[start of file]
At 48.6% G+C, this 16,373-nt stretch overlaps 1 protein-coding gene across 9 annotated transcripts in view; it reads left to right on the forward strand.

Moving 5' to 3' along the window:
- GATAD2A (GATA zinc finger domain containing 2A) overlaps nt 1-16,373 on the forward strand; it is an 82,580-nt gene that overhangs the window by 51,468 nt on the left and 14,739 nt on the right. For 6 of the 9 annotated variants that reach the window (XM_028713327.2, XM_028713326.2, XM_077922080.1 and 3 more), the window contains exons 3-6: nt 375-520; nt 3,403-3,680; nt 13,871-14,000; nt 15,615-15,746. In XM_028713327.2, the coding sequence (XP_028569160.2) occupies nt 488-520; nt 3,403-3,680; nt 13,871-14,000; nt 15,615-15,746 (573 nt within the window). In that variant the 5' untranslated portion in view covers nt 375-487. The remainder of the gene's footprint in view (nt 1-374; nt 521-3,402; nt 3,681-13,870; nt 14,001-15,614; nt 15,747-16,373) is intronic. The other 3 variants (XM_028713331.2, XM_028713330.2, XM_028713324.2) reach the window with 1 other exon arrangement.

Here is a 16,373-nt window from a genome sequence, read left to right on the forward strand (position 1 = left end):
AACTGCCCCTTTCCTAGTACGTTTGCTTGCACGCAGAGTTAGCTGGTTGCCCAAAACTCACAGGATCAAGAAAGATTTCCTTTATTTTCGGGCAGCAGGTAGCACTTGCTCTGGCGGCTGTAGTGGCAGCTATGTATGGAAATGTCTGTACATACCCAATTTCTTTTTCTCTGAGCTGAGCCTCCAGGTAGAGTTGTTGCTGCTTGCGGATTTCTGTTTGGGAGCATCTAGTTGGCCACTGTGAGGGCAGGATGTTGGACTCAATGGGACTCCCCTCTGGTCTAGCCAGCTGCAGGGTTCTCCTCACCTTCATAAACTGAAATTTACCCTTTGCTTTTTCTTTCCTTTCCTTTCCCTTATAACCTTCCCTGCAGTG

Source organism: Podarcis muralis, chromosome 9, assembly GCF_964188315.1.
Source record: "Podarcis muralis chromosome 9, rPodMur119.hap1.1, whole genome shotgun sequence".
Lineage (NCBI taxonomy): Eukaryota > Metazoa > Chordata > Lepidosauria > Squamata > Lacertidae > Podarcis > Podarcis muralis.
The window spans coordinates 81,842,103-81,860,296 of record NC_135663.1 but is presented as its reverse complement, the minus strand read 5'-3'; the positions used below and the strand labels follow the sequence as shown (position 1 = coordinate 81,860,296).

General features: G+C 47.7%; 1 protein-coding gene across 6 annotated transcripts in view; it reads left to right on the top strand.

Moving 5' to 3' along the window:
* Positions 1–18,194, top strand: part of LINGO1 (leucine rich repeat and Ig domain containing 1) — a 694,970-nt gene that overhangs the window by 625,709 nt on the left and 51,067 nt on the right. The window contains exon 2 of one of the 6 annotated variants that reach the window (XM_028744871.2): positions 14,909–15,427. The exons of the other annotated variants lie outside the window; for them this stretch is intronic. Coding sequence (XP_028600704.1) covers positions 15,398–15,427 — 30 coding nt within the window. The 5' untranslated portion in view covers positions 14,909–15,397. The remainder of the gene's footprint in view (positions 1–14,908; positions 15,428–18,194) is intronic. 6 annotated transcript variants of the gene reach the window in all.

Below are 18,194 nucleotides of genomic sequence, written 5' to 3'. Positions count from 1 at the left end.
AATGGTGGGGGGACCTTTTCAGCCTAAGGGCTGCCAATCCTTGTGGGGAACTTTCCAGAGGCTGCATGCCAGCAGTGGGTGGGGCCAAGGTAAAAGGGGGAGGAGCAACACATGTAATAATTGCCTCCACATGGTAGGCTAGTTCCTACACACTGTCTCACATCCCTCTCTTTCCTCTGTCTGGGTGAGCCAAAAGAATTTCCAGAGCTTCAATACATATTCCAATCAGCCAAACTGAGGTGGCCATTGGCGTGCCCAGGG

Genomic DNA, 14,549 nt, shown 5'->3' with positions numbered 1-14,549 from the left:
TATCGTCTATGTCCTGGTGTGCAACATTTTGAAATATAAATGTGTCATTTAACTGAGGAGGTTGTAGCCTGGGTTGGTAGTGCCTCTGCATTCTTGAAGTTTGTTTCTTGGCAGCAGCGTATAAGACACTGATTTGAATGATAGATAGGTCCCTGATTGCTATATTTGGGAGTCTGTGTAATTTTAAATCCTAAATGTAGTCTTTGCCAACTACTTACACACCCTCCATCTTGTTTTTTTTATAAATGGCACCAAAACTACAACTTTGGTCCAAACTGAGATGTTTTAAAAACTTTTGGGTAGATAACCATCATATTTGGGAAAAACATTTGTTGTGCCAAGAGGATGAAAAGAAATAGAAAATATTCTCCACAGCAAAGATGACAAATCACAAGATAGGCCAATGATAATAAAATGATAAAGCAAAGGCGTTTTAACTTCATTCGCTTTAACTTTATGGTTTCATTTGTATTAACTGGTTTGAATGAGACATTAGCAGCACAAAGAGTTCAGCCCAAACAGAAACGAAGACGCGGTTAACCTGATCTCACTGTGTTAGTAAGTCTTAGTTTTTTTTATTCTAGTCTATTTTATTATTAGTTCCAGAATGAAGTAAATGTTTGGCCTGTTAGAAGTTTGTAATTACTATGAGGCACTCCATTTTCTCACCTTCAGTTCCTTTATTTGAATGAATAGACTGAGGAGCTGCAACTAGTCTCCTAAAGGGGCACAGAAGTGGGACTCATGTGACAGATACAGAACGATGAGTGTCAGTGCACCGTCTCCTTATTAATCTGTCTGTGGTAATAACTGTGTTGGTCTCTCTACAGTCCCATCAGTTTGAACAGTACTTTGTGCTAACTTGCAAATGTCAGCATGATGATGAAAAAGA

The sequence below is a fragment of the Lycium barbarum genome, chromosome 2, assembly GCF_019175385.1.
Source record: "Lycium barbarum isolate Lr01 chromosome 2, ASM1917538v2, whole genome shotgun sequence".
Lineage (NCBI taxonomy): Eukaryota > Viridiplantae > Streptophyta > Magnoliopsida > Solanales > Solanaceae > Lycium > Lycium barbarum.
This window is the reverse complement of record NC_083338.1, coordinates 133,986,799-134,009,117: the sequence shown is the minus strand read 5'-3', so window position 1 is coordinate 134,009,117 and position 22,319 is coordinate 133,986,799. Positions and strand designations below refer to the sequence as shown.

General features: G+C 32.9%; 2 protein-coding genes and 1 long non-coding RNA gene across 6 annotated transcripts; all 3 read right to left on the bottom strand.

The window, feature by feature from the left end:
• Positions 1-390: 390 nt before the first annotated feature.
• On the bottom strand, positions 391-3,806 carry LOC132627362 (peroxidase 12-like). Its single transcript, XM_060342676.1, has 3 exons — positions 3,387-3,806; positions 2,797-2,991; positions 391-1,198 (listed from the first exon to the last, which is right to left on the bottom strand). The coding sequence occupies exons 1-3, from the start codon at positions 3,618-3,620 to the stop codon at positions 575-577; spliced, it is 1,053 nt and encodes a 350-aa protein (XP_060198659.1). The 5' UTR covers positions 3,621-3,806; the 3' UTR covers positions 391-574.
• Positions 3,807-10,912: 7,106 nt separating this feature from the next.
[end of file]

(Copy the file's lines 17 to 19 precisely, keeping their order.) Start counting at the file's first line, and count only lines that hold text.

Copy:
The sequence below is a fragment of the Lycium barbarum genome, chromosome 2, assembly GCF_019175385.1.
Source record: "Lycium barbarum isolate Lr01 chromosome 2, ASM1917538v2, whole genome shotgun sequence".
Lineage (NCBI taxonomy): Eukaryota > Viridiplantae > Streptophyta > Magnoliopsida > Solanales > Solanaceae > Lycium > Lycium barbarum.